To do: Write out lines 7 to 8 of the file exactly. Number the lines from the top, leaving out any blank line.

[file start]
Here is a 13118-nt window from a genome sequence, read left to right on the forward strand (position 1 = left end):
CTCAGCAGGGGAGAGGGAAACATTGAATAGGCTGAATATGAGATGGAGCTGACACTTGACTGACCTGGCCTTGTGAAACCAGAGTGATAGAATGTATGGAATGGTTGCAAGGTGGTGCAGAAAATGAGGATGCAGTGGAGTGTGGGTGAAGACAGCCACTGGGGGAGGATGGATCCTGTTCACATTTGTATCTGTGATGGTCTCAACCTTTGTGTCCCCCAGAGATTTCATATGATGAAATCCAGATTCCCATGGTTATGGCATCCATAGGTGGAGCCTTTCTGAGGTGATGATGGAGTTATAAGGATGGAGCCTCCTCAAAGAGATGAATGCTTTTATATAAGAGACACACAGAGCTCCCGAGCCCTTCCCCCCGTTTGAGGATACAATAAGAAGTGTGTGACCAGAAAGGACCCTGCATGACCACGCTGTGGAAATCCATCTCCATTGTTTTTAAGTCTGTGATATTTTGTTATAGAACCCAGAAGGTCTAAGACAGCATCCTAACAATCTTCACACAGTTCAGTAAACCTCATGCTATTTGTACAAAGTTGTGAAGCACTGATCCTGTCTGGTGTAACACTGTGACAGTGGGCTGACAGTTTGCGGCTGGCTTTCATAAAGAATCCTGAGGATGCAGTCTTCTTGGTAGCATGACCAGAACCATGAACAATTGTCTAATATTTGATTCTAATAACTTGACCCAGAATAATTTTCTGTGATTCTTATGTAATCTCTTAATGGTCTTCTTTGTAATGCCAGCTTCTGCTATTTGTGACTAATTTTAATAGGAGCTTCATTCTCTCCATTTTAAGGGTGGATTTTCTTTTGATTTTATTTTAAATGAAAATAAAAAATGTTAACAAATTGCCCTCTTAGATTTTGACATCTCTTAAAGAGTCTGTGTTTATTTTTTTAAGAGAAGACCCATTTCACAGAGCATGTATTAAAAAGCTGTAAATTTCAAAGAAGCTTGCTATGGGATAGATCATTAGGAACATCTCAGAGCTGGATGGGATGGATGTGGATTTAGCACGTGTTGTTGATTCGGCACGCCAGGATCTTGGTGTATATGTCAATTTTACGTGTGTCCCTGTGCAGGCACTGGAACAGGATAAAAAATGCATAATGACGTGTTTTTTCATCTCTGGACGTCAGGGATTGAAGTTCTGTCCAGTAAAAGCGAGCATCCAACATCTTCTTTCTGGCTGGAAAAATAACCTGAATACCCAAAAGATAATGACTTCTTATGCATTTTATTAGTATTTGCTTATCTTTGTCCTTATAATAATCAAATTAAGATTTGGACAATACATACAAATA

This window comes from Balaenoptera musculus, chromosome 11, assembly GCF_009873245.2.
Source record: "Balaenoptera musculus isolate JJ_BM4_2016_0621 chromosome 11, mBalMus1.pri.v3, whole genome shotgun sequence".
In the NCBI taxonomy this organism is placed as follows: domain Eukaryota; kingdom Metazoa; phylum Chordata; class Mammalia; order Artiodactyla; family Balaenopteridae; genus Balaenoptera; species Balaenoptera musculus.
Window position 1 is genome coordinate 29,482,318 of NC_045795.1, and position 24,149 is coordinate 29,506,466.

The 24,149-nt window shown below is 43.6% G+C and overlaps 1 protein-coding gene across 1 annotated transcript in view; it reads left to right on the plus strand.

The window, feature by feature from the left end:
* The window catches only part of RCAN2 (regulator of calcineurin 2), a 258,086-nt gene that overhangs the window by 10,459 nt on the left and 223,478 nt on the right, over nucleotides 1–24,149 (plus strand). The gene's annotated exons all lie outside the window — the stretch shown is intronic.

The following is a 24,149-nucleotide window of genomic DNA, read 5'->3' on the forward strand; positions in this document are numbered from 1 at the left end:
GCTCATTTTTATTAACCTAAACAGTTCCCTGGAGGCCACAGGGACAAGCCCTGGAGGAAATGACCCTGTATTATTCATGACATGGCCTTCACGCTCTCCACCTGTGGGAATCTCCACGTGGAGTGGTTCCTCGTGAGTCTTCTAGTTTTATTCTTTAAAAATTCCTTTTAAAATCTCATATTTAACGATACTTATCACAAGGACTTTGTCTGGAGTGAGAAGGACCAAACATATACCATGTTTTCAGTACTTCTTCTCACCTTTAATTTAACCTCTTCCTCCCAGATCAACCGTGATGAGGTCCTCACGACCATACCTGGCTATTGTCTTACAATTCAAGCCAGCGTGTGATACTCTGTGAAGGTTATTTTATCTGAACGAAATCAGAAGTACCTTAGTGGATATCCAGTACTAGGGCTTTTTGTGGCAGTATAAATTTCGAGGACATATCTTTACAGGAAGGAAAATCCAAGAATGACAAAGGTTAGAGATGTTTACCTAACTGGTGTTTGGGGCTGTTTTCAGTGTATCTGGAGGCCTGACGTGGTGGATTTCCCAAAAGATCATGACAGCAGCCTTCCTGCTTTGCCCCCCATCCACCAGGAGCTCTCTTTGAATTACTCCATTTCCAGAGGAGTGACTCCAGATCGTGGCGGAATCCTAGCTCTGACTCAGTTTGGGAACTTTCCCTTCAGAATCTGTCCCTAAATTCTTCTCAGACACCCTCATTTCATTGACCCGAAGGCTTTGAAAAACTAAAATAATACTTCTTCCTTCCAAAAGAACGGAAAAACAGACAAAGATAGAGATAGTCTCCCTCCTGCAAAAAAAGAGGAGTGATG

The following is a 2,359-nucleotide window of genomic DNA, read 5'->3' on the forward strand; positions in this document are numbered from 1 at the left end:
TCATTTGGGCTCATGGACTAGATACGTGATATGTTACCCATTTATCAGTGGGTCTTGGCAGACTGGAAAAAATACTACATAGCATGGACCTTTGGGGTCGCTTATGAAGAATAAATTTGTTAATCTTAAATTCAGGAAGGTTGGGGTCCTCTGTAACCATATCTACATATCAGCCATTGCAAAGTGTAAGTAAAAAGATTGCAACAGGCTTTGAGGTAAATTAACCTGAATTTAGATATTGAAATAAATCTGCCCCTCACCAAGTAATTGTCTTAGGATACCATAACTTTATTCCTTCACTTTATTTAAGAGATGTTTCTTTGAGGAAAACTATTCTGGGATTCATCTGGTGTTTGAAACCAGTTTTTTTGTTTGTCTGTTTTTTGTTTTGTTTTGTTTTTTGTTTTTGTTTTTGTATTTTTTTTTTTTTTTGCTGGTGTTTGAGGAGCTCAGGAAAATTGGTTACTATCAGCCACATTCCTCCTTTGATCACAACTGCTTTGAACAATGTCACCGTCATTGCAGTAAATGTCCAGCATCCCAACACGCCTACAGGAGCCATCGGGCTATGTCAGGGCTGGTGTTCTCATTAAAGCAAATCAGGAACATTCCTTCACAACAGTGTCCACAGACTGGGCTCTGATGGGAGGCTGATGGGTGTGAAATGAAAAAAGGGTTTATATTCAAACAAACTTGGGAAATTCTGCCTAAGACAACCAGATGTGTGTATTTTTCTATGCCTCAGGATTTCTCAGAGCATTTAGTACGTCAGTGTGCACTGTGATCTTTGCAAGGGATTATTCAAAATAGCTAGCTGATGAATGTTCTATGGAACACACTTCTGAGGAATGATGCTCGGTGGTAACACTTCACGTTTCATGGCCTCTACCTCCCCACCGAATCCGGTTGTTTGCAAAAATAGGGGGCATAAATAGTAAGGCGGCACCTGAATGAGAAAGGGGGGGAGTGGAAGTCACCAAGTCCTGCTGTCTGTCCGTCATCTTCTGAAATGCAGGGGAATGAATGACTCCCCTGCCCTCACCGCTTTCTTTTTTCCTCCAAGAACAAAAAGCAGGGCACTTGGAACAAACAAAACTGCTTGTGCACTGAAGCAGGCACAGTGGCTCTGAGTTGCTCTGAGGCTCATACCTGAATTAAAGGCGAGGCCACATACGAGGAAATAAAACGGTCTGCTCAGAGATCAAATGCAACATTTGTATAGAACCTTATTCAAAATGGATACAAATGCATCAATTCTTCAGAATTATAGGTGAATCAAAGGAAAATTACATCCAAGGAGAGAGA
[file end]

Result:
The 24,149-nt window shown below is 43.6% G+C and overlaps 1 protein-coding gene across 1 annotated transcript in view; it reads left to right on the plus strand.

The window, feature by feature from the left end: